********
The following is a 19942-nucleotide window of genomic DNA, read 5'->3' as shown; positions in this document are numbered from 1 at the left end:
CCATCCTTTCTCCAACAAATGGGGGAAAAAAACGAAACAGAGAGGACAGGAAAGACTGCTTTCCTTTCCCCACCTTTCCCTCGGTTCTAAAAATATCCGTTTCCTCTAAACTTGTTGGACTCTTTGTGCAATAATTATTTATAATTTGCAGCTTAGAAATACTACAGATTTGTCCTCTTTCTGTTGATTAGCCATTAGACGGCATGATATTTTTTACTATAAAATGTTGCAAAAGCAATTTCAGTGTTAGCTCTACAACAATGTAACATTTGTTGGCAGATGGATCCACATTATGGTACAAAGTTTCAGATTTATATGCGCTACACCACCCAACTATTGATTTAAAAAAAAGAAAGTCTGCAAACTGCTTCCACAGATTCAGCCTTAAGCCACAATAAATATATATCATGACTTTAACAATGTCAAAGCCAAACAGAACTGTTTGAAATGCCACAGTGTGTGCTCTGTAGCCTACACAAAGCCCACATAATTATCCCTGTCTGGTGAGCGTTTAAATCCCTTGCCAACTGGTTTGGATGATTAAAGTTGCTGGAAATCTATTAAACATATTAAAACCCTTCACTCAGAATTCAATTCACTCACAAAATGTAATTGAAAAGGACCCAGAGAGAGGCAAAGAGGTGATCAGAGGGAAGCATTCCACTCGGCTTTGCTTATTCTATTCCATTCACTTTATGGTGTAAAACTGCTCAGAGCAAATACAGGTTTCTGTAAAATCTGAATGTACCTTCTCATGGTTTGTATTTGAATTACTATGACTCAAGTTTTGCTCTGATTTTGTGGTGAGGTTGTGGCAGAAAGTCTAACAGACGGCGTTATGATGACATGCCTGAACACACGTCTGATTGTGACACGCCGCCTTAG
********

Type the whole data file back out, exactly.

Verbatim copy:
The following is a 19942-nucleotide window of genomic DNA, read 5'->3' as shown; positions in this document are numbered from 1 at the left end:
CCATCCTTTCTCCAACAAATGGGGGAAAAAAACGAAACAGAGAGGACAGGAAAGACTGCTTTCCTTTCCCCACCTTTCCCTCGGTTCTAAAAATATCCGTTTCCTCTAAACTTGTTGGACTCTTTGTGCAATAATTATTTATAATTTGCAGCTTAGAAATACTACAGATTTGTCCTCTTTCTGTTGATTAGCCATTAGACGGCATGATATTTTTTACTATAAAATGTTGCAAAAGCAATTTCAGTGTTAGCTCTACAACAATGTAACATTTGTTGGCAGATGGATCCACATTATGGTACAAAGTTTCAGATTTATATGCGCTACACCACCCAACTATTGATTTAAAAAAAAGAAAGTCTGCAAACTGCTTCCACAGATTCAGCCTTAAGCCACAATAAATATATATCATGACTTTAACAATGTCAAAGCCAAACAGAACTGTTTGAAATGCCACAGTGTGTGCTCTGTAGCCTACACAAAGCCCACATAATTATCCCTGTCTGGTGAGCGTTTAAATCCCTTGCCAACTGGTTTGGATGATTAAAGTTGCTGGAAATCTATTAAACATATTAAAACCCTTCACTCAGAATTCAATTCACTCACAAAATGTAATTGAAAAGGACCCAGAGAGAGGCAAAGAGGTGATCAGAGGGAAGCATTCCACTCGGCTTTGCTTATTCTATTCCATTCACTTTATGGTGTAAAACTGCTCAGAGCAAATACAGGTTTCTGTAAAATCTGAATGTACCTTCTCATGGTTTGTATTTGAATTACTATGACTCAAGTTTTGCTCTGATTTTGTGGTGAGGTTGTGGCAGAAAGTCTAACAGACGGCGTTATGATGACATGCCTGAACACACGTCTGATTGTGACACGCCGCCTTAG